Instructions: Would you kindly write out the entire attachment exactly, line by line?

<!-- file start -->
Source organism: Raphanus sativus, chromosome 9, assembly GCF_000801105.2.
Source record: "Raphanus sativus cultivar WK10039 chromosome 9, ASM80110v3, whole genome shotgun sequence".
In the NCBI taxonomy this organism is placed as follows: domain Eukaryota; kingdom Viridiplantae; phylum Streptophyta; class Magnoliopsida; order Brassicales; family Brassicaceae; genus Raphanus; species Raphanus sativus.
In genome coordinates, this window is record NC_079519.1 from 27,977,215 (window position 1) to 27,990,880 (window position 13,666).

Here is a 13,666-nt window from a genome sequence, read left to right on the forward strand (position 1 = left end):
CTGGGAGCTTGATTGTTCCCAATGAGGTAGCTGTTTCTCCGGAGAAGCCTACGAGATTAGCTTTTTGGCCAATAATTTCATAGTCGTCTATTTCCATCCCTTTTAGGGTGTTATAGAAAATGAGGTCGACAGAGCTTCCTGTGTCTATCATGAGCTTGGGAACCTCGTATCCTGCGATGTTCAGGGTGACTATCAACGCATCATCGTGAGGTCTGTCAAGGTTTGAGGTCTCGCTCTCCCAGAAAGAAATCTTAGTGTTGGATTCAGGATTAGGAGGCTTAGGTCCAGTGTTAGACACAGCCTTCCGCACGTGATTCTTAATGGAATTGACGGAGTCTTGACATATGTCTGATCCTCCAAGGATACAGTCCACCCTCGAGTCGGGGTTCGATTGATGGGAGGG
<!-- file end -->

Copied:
Source organism: Raphanus sativus, chromosome 9, assembly GCF_000801105.2.
Source record: "Raphanus sativus cultivar WK10039 chromosome 9, ASM80110v3, whole genome shotgun sequence".
In the NCBI taxonomy this organism is placed as follows: domain Eukaryota; kingdom Viridiplantae; phylum Streptophyta; class Magnoliopsida; order Brassicales; family Brassicaceae; genus Raphanus; species Raphanus sativus.
In genome coordinates, this window is record NC_079519.1 from 27,977,215 (window position 1) to 27,990,880 (window position 13,666).

Here is a 13,666-nt window from a genome sequence, read left to right on the forward strand (position 1 = left end):
CTGGGAGCTTGATTGTTCCCAATGAGGTAGCTGTTTCTCCGGAGAAGCCTACGAGATTAGCTTTTTGGCCAATAATTTCATAGTCGTCTATTTCCATCCCTTTTAGGGTGTTATAGAAAATGAGGTCGACAGAGCTTCCTGTGTCTATCATGAGCTTGGGAACCTCGTATCCTGCGATGTTCAGGGTGACTATCAACGCATCATCGTGAGGTCTGTCAAGGTTTGAGGTCTCGCTCTCCCAGAAAGAAATCTTAGTGTTGGATTCAGGATTAGGAGGCTTAGGTCCAGTGTTAGACACAGCCTTCCGCACGTGATTCTTAATGGAATTGACGGAGTCTTGACATATGTCTGATCCTCCAAGGATACAGTCCACCCTCGAGTCGGGGTTCGATTGATGGGAGGG